Ver. 11. And all those that put their trust in Thee shall rejoice; they shall for ever shout for joy, and Thou wilt protect them; and in Thee shall they be joyful, who love Thy name. The and connects this with the announcement indirectly contained in the preceding context, of the overthrow of the wicked. That the Futures of the verbs are not, with Luther and others, to be taken optatively (let them rejoice, etc.), but in the sense of the Future, expressing not a prayer, but a hope, is clear from the analogy of the corresponding ( Psalms 5:8) eighth verse. That those who trust upon the Lord, are not, as most expositors think, such as are different from the Psalmist, rejoicing at the deliverance granted to him, but rather those very persons who participate in the deliverance,—that the gladness and rejoicing here, are considered only in respect of their object and occasion: “they shall rejoice, etc.;” as if he had said: “Thou wilt, through Thy salvation, afford them cause for joy,”—is evident, 1. From the analogy of Psalms 5:7, where, in like manner, the hope of salvation is indirectly declared,—the joy and rejoicing here correspond to the coming into the temple there: 2. From the circumstance, that if the Psalmist spoke of others, who would be glad at his deliverance, this object of their delight would probably have been more minutely described: 3. From the words, “they shall for ever shout for joy,” which, as others could not possibly be supposed to rejoice perpetually at the deliverance of the Psalmist, necessarily imply, that the persons rejoicing are the delivered themselves, and that the rejoicing is spoken of only as the consequence of the deliverance; Thou wilt give them perpetual cause for rejoicing: 4. From the consideration, that “they shall rejoice,” “they shall shout for joy,” “they shall be joyful,” stand entirely on a par with, “and Thou wilt protect them,”—which the defenders of the exposition we oppose, in vain strive to separate from the preceding and succeeding context, rendering “since Thou protectest them,” or, “whom Thou protectest:” 5. And, finally, our view is confirmed by the entirely general character of the Psalm; so that it cannot appear strange, if, at the close, the plurality concealed under the unity should clearly come to light, and the righteous at large should be substituted in the place of the righteous individual. The meaning, therefore, is simply this: Whereas destruction befalls impious rebels, salvation is experienced by the pious.

Upon חוסי־בךְ? comp. on Psalms 2:12. The former is the full pausal form; Ewald. p. 137. תסךְ? is Fut. in Hiph. from סכך , to cover, with על , to cover upon, to protect.

Those that love Thy name. The name of God never stands in the Old Testament as a mere designation, but always emphatically, as an expression of His nature. Hence, “to love the name of the Lord” is as much as to “love Him,” so far as He has manifested His nature. If God were nameless, He could not be the object of love; for then He could not manifest Himself, as the name is the necessary product of the manifestation, that in which the Church gathers up the impression which it has received through the manifestation, so that the name only needs to be named, in order to renew the impression.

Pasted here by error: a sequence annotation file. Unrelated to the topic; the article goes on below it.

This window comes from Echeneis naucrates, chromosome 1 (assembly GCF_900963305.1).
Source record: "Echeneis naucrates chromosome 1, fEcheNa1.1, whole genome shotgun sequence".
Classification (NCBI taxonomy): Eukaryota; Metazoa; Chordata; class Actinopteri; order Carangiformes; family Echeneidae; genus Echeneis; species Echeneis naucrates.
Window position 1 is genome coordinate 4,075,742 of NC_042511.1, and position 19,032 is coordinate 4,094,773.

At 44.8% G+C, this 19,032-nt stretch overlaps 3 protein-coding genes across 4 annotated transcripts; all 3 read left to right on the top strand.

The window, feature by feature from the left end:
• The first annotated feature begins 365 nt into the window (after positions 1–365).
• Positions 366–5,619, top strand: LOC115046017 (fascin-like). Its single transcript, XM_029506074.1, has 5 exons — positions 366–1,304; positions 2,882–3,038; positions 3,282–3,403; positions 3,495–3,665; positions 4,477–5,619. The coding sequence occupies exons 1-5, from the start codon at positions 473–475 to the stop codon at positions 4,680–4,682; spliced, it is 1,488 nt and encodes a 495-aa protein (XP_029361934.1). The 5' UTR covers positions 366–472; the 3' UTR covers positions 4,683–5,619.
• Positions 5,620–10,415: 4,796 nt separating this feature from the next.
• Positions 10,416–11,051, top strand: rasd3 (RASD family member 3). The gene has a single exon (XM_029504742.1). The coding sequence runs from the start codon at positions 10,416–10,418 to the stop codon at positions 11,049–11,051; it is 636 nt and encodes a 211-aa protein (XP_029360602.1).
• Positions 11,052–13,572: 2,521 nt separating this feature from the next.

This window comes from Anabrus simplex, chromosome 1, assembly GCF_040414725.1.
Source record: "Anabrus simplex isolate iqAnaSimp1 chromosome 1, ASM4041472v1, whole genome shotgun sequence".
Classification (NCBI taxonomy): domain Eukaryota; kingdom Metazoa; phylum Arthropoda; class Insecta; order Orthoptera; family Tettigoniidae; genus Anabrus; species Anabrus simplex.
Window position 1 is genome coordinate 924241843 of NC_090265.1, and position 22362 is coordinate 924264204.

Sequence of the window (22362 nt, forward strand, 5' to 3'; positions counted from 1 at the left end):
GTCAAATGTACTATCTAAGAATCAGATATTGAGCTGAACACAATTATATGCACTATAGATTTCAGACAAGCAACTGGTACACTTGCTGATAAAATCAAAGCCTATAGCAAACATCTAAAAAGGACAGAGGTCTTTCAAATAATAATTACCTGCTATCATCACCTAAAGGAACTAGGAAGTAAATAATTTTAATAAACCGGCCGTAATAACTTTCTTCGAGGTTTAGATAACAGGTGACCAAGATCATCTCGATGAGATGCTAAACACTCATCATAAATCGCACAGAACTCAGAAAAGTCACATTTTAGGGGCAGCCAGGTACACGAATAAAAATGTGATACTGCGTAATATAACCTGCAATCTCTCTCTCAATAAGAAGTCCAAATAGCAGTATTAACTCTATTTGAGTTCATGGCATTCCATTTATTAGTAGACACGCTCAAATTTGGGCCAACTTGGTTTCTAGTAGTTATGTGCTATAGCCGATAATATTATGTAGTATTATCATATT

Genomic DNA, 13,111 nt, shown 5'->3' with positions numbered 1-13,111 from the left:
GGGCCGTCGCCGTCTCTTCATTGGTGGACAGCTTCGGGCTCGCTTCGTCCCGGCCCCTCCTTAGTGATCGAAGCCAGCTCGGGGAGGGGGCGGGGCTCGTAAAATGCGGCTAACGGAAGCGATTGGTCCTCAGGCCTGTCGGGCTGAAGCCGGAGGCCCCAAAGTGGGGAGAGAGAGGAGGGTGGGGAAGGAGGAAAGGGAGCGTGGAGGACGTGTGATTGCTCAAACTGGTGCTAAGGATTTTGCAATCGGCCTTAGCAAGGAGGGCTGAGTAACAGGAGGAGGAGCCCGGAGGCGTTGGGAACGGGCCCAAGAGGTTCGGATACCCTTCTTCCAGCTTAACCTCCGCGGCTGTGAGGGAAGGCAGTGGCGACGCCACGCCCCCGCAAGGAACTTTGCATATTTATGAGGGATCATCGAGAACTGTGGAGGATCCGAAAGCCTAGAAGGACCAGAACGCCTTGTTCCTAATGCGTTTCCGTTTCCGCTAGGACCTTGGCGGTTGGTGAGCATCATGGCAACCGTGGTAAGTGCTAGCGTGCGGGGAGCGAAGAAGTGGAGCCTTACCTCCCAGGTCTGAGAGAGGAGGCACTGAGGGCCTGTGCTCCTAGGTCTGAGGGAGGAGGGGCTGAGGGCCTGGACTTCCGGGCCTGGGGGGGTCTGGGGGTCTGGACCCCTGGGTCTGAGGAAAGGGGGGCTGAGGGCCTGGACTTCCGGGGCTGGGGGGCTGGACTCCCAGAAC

Verse 12

Ver. 12. The Psalmist here lays the foundation of the hope, expressed in the preceding verse. The pious shall have occasion to rejoice, on account of the salvation of God; for the manner of God, founded in His nature, is to bless the righteous, or him who trusts in God, and loves His name. For Thou blessest the righteous, O Lord; with favour Thou compassest him about as with a shield. The Fut. is used in the sense of custom. Hope in regard to that which the Lord will do, is only well founded when it rests on what He constantly does. The כצנה is prop. to be rendered: “as a shield,” i.e. covers. The comparison is often not fully expressed, when a mere indication will suffice; for example, Isaiah 1:25, “I will cleanse thy dross, as soap,” that is, as soap cleanses; comp. Ew. p. 614. Just as improper as to supply a ב is it to maintain, that צנה stands in the accus. governed by the verb. (De Wette.) Then the shield would be not that which covers, but that which is covered. תעטרנו is Fut. in Kal. To take it as Fut. in Hiph. with Rosenmüller, is unwarranted. The Hiph. is never used in the sense of covering or crowning, but only in a single place, Isaiah 23:8, as Denom. from עטרה , a crown, in the sense of “distributing crowns.” Luther is not exactly right in rendering: Thou crownest him with favour. The signification of crowning does not belong to the Kal, but only to the Piel.

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Bibliographical Information
Hengstenberg, Ernst. "Commentary on Psalms 5". Hengstenberg on John, Revelation, Ecclesiastes, Ezekiel & Psalms. https://www.studylight.org/commentaries/eng/heg/psalms-5.html.